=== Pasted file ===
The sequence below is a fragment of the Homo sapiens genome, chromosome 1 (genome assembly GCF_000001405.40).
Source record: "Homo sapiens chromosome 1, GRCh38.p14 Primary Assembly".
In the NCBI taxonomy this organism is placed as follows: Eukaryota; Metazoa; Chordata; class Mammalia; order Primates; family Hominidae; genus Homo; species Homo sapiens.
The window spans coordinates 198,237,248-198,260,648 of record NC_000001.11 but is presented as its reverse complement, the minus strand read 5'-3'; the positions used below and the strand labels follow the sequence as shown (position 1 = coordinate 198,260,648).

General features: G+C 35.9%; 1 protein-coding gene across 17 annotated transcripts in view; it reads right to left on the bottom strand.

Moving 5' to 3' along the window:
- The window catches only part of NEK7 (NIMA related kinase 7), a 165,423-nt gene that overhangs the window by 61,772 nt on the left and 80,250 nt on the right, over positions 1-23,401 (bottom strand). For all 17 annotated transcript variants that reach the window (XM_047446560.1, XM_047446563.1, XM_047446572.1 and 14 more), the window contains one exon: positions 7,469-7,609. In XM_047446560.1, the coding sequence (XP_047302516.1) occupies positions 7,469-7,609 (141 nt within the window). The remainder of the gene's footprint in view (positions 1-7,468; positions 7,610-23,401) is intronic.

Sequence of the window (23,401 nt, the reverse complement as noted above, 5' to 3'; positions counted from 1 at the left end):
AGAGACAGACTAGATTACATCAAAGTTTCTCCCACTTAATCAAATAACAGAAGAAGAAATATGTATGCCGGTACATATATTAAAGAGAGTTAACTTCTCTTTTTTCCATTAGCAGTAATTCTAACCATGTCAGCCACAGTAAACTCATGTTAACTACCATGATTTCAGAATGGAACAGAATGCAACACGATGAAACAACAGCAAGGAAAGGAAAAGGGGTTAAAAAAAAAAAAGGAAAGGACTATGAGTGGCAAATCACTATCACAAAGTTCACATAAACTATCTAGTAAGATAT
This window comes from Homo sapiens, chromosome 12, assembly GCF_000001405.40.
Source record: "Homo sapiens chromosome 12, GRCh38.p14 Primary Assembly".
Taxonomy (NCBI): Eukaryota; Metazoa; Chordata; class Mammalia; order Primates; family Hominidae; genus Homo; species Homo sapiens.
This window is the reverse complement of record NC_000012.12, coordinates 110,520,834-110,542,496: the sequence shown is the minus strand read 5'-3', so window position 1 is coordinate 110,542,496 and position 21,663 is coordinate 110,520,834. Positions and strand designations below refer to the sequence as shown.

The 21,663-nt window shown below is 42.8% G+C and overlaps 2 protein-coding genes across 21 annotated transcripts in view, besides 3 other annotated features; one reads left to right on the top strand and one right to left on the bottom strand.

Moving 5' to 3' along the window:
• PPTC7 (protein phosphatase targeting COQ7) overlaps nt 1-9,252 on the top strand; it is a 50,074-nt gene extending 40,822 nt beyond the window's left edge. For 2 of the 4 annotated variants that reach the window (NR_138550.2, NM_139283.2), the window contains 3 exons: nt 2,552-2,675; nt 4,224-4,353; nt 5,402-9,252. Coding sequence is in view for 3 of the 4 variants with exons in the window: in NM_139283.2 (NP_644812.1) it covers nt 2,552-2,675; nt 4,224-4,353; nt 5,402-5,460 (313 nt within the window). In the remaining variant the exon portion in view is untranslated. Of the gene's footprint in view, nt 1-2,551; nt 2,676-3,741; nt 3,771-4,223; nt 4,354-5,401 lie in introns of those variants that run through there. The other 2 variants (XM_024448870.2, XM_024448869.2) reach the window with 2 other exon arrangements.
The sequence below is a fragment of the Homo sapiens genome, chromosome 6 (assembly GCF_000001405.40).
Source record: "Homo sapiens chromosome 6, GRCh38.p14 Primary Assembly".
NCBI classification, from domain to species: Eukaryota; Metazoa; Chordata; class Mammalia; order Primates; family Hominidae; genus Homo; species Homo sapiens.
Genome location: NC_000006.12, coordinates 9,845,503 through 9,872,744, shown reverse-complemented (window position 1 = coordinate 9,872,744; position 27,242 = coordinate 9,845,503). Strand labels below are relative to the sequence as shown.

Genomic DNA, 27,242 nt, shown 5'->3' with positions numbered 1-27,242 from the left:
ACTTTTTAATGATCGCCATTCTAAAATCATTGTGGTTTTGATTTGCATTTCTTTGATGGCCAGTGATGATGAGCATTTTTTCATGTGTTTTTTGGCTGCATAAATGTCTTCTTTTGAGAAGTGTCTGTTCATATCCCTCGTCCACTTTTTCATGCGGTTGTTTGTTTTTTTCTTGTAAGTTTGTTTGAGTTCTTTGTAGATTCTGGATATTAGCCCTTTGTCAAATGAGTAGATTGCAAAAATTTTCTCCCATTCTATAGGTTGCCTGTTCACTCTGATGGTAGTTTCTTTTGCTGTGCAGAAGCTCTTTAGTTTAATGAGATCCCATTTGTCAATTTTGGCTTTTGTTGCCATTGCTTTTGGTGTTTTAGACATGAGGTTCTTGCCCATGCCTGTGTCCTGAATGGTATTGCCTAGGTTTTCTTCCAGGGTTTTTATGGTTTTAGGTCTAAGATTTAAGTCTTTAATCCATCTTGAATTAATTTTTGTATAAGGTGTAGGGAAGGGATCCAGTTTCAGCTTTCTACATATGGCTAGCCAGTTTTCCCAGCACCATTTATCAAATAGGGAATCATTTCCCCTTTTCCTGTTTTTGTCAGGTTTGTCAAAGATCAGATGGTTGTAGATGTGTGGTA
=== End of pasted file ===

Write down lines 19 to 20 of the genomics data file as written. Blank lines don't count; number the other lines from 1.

NCBI classification, from domain to species: Eukaryota; Metazoa; Chordata; class Mammalia; order Primates; family Hominidae; genus Homo; species Homo sapiens.
Genome location: NC_000006.12, coordinates 9,845,503 through 9,872,744, shown reverse-complemented (window position 1 = coordinate 9,872,744; position 27,242 = coordinate 9,845,503). Strand labels below are relative to the sequence as shown.